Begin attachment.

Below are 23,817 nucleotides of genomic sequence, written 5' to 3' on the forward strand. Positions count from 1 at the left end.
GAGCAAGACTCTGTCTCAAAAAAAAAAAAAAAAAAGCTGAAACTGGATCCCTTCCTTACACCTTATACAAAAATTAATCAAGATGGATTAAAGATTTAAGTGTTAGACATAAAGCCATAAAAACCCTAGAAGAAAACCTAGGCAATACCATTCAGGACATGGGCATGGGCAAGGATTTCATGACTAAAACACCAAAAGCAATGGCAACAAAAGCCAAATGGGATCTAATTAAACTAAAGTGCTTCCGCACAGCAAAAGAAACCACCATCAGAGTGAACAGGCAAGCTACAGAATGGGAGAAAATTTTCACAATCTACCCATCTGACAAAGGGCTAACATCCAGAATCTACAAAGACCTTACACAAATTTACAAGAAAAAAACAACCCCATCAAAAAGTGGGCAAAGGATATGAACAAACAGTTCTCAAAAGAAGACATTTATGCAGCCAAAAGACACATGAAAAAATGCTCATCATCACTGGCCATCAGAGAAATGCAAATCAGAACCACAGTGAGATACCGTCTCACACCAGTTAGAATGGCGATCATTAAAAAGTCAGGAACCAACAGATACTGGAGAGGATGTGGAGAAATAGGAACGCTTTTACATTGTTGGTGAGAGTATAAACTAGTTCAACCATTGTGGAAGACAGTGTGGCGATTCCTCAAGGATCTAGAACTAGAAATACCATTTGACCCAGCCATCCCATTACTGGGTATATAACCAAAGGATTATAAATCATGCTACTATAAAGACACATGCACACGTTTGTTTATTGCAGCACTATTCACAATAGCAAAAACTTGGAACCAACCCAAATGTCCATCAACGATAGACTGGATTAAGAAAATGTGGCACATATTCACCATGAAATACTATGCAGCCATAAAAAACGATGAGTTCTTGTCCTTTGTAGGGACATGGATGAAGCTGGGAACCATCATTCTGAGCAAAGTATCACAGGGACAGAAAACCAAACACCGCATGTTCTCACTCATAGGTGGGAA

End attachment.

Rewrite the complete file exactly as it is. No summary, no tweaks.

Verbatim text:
Below are 23,817 nucleotides of genomic sequence, written 5' to 3' on the forward strand. Positions count from 1 at the left end.
GAGCAAGACTCTGTCTCAAAAAAAAAAAAAAAAAAGCTGAAACTGGATCCCTTCCTTACACCTTATACAAAAATTAATCAAGATGGATTAAAGATTTAAGTGTTAGACATAAAGCCATAAAAACCCTAGAAGAAAACCTAGGCAATACCATTCAGGACATGGGCATGGGCAAGGATTTCATGACTAAAACACCAAAAGCAATGGCAACAAAAGCCAAATGGGATCTAATTAAACTAAAGTGCTTCCGCACAGCAAAAGAAACCACCATCAGAGTGAACAGGCAAGCTACAGAATGGGAGAAAATTTTCACAATCTACCCATCTGACAAAGGGCTAACATCCAGAATCTACAAAGACCTTACACAAATTTACAAGAAAAAAACAACCCCATCAAAAAGTGGGCAAAGGATATGAACAAACAGTTCTCAAAAGAAGACATTTATGCAGCCAAAAGACACATGAAAAAATGCTCATCATCACTGGCCATCAGAGAAATGCAAATCAGAACCACAGTGAGATACCGTCTCACACCAGTTAGAATGGCGATCATTAAAAAGTCAGGAACCAACAGATACTGGAGAGGATGTGGAGAAATAGGAACGCTTTTACATTGTTGGTGAGAGTATAAACTAGTTCAACCATTGTGGAAGACAGTGTGGCGATTCCTCAAGGATCTAGAACTAGAAATACCATTTGACCCAGCCATCCCATTACTGGGTATATAACCAAAGGATTATAAATCATGCTACTATAAAGACACATGCACACGTTTGTTTATTGCAGCACTATTCACAATAGCAAAAACTTGGAACCAACCCAAATGTCCATCAACGATAGACTGGATTAAGAAAATGTGGCACATATTCACCATGAAATACTATGCAGCCATAAAAAACGATGAGTTCTTGTCCTTTGTAGGGACATGGATGAAGCTGGGAACCATCATTCTGAGCAAAGTATCACAGGGACAGAAAACCAAACACCGCATGTTCTCACTCATAGGTGGGAA